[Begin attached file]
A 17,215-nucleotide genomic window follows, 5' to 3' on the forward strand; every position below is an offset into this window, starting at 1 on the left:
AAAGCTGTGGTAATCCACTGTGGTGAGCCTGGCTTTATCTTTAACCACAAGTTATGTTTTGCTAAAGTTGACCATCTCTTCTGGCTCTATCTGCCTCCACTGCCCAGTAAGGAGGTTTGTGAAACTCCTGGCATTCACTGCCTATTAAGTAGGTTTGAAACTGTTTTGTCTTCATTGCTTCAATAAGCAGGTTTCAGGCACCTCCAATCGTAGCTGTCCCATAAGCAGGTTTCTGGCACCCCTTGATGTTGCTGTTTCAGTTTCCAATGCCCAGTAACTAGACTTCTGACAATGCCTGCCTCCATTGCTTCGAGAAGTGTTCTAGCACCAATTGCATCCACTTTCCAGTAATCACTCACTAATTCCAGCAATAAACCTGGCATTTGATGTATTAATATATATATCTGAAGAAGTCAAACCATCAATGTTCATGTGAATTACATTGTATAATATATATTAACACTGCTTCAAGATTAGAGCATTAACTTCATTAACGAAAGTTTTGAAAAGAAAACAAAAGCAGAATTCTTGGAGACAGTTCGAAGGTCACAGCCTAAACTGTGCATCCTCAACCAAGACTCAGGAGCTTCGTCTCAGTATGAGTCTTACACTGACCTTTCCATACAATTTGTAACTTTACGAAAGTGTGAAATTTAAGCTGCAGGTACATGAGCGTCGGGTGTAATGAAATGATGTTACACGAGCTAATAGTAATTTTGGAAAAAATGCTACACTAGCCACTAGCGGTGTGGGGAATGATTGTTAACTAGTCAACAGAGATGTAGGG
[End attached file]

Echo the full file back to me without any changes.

A 17,215-nucleotide genomic window follows, 5' to 3' on the forward strand; every position below is an offset into this window, starting at 1 on the left:
AAAGCTGTGGTAATCCACTGTGGTGAGCCTGGCTTTATCTTTAACCACAAGTTATGTTTTGCTAAAGTTGACCATCTCTTCTGGCTCTATCTGCCTCCACTGCCCAGTAAGGAGGTTTGTGAAACTCCTGGCATTCACTGCCTATTAAGTAGGTTTGAAACTGTTTTGTCTTCATTGCTTCAATAAGCAGGTTTCAGGCACCTCCAATCGTAGCTGTCCCATAAGCAGGTTTCTGGCACCCCTTGATGTTGCTGTTTCAGTTTCCAATGCCCAGTAACTAGACTTCTGACAATGCCTGCCTCCATTGCTTCGAGAAGTGTTCTAGCACCAATTGCATCCACTTTCCAGTAATCACTCACTAATTCCAGCAATAAACCTGGCATTTGATGTATTAATATATATATCTGAAGAAGTCAAACCATCAATGTTCATGTGAATTACATTGTATAATATATATTAACACTGCTTCAAGATTAGAGCATTAACTTCATTAACGAAAGTTTTGAAAAGAAAACAAAAGCAGAATTCTTGGAGACAGTTCGAAGGTCACAGCCTAAACTGTGCATCCTCAACCAAGACTCAGGAGCTTCGTCTCAGTATGAGTCTTACACTGACCTTTCCATACAATTTGTAACTTTACGAAAGTGTGAAATTTAAGCTGCAGGTACATGAGCGTCGGGTGTAATGAAATGATGTTACACGAGCTAATAGTAATTTTGGAAAAAATGCTACACTAGCCACTAGCGGTGTGGGGAATGATTGTTAACTAGTCAACAGAGATGTAGGG